Captain, 13th Battalion Manchester Regiment
Died on Friday 19th February 1915, Eastbourne, UK, aged 48
Buried at Whitefield British Jews’ Cemetery, Lancashire, UK.
Former student of Dentistry and member of Dental Hospital staff.
Henry was born in the summer of 1866 at Chorlton, to Leopold Dreschfeld, a well known Manchester physician and brother of Julius Dreschfeld who was Professor of Pathology at Owens College.
Educated at Manchester Grammar School Henry gained a scholarship which took him to Tettenhall College. He was interested in boxing and a few years before his death presented Manchester Grammar School with a trophy for an annual competition. Henry entered the Faculty of Medicine of Owen’s College in 1885 qualifying in 1893 with a License in Dental Surgery (L.D.S). He was Rubgy Football captain and secretary of the Athletic Union.
In 1895 Henry married Jessie Mindele Frankenburg, the daughter of Alderman Isidor Frankenburg, who was a Justice of the Peace.
Henry was appointed as a lecturer in Dental Surgery and as a Consulting Surgeon at The Manchester Dental Hospital. In the British Medical Journal of January 1894 he wrote a case study about a man with dental problems that were the result of a fall over 20 years earlier. At The Sanitary Congress in 1902 he presented a paper on Dental Diseases and their Relation to Public Health in which he outlined that industrial workers often had poor dental hygiene and tooth extractions that were not always done by professionals. He argued that education of the young in the use of toothbrushes and wooden toothpicks and visits by dentists to schools were key to making improvements in dental health. In 1907, at the annual conference of the British Dental Association in Cardiff, he presented a paper in which he compared the chemical make up of some common tooth fillings and his experiences in using them. At the same conference in Belfast in 1908 he gave a demonstration about preparation of cavities, mixing cements, how to fill teeth, and the use of combination fillings followed by a series of experiments of different cements under mouth conditions.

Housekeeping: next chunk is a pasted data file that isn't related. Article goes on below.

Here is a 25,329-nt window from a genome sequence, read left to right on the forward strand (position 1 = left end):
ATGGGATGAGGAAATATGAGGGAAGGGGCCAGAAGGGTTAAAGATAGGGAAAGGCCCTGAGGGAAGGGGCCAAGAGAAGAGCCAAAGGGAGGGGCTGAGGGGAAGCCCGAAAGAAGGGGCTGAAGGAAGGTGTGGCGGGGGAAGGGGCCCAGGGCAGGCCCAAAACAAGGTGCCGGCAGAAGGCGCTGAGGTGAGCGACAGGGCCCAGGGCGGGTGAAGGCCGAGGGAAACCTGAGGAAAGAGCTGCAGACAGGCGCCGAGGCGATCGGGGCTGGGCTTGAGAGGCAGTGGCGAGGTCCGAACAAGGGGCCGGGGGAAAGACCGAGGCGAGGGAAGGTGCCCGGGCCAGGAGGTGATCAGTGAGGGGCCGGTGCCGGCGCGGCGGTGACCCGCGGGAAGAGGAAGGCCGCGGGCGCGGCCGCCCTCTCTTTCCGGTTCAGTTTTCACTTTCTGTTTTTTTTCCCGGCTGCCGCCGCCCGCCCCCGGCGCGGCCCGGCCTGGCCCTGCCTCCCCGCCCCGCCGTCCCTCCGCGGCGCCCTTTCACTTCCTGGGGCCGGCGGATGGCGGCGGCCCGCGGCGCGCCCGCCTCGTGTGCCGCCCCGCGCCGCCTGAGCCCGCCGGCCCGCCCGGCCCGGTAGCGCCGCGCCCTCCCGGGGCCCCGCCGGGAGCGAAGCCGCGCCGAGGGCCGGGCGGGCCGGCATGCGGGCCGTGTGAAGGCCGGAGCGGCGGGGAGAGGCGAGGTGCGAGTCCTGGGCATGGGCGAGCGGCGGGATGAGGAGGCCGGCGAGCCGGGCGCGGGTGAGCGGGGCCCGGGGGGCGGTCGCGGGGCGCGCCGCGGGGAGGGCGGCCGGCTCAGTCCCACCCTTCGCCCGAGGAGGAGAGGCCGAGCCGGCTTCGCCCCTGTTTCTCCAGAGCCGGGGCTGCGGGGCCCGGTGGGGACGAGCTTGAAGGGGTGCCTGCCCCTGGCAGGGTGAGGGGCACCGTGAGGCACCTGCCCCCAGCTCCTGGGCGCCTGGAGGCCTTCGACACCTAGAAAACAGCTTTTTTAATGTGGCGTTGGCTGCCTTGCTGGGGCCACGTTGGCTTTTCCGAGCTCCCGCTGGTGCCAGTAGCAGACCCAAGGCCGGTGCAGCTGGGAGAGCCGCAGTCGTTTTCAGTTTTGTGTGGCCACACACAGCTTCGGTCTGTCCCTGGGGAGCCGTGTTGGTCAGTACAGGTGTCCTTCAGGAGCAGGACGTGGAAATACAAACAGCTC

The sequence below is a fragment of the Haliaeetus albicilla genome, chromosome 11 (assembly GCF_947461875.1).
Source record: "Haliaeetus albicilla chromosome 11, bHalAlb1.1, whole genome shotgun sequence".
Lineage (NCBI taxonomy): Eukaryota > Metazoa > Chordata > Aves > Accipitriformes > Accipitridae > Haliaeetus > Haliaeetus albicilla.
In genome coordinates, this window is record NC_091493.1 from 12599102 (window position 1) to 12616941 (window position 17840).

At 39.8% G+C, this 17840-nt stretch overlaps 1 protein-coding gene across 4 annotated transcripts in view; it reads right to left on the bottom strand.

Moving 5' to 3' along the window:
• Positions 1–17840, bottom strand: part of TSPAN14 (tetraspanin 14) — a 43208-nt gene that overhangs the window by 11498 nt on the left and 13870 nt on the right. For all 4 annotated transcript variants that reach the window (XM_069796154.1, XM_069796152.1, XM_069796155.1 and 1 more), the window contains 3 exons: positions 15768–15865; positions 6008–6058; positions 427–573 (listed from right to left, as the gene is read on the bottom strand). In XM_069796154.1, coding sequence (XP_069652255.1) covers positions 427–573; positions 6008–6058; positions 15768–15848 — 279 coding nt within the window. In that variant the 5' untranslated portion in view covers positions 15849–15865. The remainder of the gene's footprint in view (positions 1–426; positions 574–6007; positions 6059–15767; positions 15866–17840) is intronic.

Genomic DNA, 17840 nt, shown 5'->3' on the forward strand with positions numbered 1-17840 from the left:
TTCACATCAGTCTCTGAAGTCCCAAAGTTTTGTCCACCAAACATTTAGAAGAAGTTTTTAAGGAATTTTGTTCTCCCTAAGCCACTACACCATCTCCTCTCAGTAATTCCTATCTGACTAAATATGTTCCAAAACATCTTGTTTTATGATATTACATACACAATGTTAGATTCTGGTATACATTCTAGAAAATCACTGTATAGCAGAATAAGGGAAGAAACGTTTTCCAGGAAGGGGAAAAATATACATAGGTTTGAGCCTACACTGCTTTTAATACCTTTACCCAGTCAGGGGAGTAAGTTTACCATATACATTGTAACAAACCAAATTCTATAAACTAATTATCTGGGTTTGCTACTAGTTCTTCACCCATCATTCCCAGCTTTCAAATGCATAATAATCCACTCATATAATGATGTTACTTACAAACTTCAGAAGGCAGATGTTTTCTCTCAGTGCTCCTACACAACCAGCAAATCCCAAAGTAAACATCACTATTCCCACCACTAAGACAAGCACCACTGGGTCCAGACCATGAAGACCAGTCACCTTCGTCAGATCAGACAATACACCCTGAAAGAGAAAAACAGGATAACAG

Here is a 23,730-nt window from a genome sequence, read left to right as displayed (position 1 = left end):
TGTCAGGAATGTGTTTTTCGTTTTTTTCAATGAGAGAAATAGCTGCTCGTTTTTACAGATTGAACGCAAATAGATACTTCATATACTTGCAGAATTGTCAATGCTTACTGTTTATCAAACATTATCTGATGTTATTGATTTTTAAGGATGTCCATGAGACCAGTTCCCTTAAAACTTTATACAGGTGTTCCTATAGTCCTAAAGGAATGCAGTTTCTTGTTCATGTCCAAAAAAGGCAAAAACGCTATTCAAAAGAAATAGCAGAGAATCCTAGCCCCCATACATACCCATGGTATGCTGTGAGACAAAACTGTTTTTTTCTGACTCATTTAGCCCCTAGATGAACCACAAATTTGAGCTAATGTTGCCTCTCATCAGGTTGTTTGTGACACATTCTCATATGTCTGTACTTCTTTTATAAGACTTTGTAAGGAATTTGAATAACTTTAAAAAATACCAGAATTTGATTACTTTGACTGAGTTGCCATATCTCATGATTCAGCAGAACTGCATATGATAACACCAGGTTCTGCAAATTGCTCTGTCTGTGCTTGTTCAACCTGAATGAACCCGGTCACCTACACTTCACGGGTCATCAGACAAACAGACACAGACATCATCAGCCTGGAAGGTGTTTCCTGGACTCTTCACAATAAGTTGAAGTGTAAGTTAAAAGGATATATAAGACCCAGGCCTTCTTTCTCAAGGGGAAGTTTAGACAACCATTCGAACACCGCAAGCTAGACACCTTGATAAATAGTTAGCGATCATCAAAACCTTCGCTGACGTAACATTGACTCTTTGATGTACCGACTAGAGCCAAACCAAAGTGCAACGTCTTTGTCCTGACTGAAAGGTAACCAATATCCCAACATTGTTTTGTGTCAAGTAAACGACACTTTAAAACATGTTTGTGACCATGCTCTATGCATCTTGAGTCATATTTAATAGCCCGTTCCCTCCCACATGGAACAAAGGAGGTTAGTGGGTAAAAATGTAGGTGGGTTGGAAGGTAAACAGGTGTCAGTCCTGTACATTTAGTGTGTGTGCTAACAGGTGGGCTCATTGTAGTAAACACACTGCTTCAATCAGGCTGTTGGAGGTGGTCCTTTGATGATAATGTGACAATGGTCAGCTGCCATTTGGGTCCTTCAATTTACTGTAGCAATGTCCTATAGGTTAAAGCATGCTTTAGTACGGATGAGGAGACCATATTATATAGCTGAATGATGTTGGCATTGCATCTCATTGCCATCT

Henry was involved with a number of public bodies. He was the founder of the Jewish Lads’ Club, a Lieutenant Colonel in the Jewish Lads’ Brigade, served on the Committee of the Jewish Board of Guardians for over 20 years, and was President of the Jewish Operatic Society. He was also Governor of the Salford Royal Technical Institute and when giving out certificates at their presentation evening in December 1910 he spoke of his own school and college associates many of whom had died in their prime or had failed to fulfil their early promise. He went on to give the students practical advice on the folly of betting and stock exchange gambling. He had two sons at North Manchester School and took a great interest in the School and it’s sporting activities.
In 1895 he joined the 8th (Ardwick) Battalion of the Manchester Regiment, a territorial unit and in 1896 wrote a Handbook of musketry for the use of volunteers. When war came in 1914 he was given a captaincy in the 13th Battalion Manchester Regiment, a service battalion of Kitchener volunteers. In November 1914 the battalion moved to Eastbourne for training where Henry died following an operation for appendicitis. At his funeral officers of the Jewish Lads’ Brigade acted as pall-bearers. The magazine of Manchester Grammar School on writing of his death described him as “a highly gifted man who, to the qualities of geniality, good nature, and keen humour, added indomitable will and energy”. He left effects worth £1145 to his wife.